Negligible amount of copper in hepatic L-tryptophan 2,3-dioxygenase.
During the purification of L-tryptophan 2,3-dioxygenase, a protohemoprotein from rat liver, both copper and heme contents of the preparations were found to be progressively increased as purification proceeded. However, the greater part of copper was removed in the late stages of the purification giving a copper to heme ratio less than 0.4. The small amounts of copper could further be reduced by one-half, by a mild treatment of enzyme with chelators such as ethylenedi aminetetraacetate, without any accompanying decrease in enzymatic activity. Since the turnover number of these enzyme preparations expressed per mol of enzyme-bound heme, 200 to 277 min-1 at 25 degrees, were either comparable to or slightly higher than those reported with homogeneous enzyme preparations, the heme in the preparation was considered to be of fully active L-tryptophan 2,3-dioxygenase and, therefore, such a small ratio of copper to heme, 0.1 to 0.3, indicated that copper is not a constituent of L-tryptophan 2,3-dioxygenase of rat liver. The findings were thus inconsistent with the results of Brady et al. (Brady, F. O., Monaco, M. E. Forman, H. J. Schutz, G., and Feigelson, P. (1972) J. Biol. Chem. 247, 7915-7922), who found that L-tryptophan 2,3-dioxygenase contained 2 g atoms of copper and 2 mol of heme/mol of enzyme. Possible reasons for this discrepancy have been discussed. (+info)
The role of free serum tryptophan in the biphasic effect of acute ethanol administration on the concentrations of rat brain tryptophan, 5-hydroxytryptamine and 5-hydroxyindol-3-ylacetic acid.
1. Acute administration of ethanol exerts a biphasic effect on the concentrations of rat brain tryptophan, 5-hydroxytryptamine and 5-hydroxyindol-3-ylacetic acid. Both effects are associated with corresponding changes in the availability of circulating free tryptophan. 2. The initial increases in the above concentrations are prevented by ergotamine, are unaltered by allopurinol and are potentiated by theophylline, whereas the later decreases are prevented by both ergotamine and allopurinol. 3. It is suggested that the initial enhancement by ethanol of brain tryptophan metabolism is caused by catecholamine-mediated lipolysis followed by displacement of protein-bound serum tryptophan, whereas the activation of liver tryptophaan pyrrolase, which is produced by the same mechanism, leads to the later decreases in the brain concentrations of tryptophan and its metabolites. 4. The initial effects of ethanol can be reproduced by an equicaloric dose of sucrose, and a comparison of the two treatments alone could therefore be misleading. 5. The effects of ethanol on liver and brain tryptophan metabolism have also been examined in mice, and a comparison of the results with those previously reported suggests that the ethanol effects are strain-dependent. (+info)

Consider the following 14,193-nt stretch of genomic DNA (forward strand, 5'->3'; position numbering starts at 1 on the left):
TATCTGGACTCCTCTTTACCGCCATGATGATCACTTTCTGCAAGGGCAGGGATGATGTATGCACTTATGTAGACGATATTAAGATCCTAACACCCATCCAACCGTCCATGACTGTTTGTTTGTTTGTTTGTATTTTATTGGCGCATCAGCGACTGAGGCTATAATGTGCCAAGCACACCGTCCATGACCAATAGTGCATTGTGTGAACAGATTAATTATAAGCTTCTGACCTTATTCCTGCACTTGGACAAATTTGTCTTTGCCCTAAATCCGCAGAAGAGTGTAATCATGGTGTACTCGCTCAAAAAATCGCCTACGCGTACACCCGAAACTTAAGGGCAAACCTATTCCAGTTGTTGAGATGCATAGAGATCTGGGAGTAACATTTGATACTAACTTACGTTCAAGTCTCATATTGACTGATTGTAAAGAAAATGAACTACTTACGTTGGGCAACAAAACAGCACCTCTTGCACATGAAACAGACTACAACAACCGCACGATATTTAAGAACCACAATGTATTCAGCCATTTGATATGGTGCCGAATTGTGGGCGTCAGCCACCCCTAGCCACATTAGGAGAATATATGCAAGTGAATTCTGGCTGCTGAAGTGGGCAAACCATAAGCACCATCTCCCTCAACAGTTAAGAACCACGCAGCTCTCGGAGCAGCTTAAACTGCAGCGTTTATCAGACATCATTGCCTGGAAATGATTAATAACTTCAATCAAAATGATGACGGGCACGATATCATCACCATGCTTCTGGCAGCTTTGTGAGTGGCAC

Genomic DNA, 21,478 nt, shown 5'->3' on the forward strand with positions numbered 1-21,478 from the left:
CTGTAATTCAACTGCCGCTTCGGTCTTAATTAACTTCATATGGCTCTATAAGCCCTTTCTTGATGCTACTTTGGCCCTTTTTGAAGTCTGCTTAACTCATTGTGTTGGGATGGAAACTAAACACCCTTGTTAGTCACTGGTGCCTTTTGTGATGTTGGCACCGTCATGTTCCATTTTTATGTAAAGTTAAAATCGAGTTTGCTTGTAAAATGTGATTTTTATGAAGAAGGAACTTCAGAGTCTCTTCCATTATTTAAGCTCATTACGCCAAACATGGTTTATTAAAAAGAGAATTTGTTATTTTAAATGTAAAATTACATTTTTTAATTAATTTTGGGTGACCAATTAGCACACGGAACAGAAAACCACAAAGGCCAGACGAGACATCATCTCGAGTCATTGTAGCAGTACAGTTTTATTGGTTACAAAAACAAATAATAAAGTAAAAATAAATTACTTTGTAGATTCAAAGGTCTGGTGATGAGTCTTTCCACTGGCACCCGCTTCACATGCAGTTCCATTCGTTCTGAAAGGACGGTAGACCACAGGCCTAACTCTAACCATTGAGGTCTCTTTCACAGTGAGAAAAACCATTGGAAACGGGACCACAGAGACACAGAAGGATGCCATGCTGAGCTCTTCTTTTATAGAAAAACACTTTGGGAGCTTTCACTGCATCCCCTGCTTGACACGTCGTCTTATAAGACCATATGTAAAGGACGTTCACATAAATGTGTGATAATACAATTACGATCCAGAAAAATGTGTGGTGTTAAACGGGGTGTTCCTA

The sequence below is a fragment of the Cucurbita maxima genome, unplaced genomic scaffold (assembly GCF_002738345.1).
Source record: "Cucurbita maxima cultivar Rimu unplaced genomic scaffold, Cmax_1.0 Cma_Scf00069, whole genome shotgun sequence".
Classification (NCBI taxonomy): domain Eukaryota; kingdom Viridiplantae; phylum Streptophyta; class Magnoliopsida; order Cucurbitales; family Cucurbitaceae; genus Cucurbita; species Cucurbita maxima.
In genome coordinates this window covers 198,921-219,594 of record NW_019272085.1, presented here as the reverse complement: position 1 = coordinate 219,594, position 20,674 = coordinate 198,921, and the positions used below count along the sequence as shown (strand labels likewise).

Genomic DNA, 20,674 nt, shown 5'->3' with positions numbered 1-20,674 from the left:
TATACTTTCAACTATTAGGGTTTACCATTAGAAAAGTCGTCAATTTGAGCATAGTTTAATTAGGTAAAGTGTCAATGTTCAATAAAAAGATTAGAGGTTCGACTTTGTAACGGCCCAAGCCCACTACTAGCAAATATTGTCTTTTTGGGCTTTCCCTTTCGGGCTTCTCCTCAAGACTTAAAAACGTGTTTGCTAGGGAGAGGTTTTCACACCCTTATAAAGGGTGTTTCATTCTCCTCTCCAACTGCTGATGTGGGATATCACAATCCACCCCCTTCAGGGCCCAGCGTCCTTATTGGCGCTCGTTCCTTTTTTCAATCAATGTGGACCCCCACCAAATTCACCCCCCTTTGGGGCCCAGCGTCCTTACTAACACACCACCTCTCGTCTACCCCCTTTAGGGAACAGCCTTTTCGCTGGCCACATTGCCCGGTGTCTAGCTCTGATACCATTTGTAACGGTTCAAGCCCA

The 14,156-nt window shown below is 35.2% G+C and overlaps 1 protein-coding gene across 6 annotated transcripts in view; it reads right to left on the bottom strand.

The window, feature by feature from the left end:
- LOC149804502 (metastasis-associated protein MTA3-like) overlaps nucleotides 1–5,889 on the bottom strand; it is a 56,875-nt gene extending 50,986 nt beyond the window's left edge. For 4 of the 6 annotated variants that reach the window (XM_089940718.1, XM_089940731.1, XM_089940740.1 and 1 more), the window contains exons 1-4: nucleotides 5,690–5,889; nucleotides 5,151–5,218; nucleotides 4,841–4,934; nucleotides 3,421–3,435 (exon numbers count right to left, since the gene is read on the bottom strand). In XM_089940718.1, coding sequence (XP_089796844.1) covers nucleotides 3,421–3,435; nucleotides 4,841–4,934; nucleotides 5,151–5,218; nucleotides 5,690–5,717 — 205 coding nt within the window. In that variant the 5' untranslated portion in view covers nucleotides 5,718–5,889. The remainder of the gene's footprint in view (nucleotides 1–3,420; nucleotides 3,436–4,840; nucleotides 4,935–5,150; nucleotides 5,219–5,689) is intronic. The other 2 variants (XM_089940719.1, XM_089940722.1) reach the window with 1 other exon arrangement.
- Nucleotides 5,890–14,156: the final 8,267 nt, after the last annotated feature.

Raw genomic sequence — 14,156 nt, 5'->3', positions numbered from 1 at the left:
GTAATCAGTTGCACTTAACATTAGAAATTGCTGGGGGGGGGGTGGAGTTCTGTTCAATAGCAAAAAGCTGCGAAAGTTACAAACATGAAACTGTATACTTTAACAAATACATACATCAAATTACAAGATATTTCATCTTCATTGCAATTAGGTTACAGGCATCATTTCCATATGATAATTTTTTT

Effect of maternal ethanol consumption on foetal and neonatal rat hepatic protein synthesis.
Effects of maternal ethanol consumption were investigated on the rates of protein synthehsis by livers of foetal and neonatal rats both in vivo and in vitro, and on the activities of enzymes involved in protein synthesis and degradation. The rates of general protein synthesis by ribosomes in vitro studied by measuring the incorporation of [14C]leucine into ribosomal protein showed that maternal ethanol consumption resulted in an inhibition of the rates of protein synthesis by both foetal and neonatal livers from the ethanol-fed group. The rates of incorporation of intravenously injected [14C]leucine into hepatic proteins were also significantly lower in the foetal, neonatal and adult livers from the ethanol-fed group. Incubation of adult-rat liver slices with ethanol resulted in an inhibition of the incorporation of [14C]leucine into hepatic proteins; however, this effect was not observed in the foetal liver slices. This effect of externally added ethanol was at least partially prevented by the addition of pyrazole to the adult liver slices. Pyrazole addition to foetal liver slices was without significant effect on the rates of protein synthesis. Cross-mixing experiments showed that the capacity of both hepatic ribosomes and pH5 enzyme fractions to synthesize proteins was decreased in the foetal liver from the ethanol-fed group. Maternal ethanol consumption resulted in a decrease in hepatic total RNA content, RNA/DNA ratio and ribosomal protein content in the foetal liver. Foetal hepatic DNA content was not significantly affected. Ethanol consumption resulted in a significant decrease in proteolytic activity and the activity of tryptophan oxygenase in the foetal, neonatal and adult livers. It is possible that the mechanisms of inhibition of protein synthesis observed here in the foetal liver after maternal ethanol consumption may be responsible for at least some of the changes observed in 'foetal alcohol syndrome'. (+info)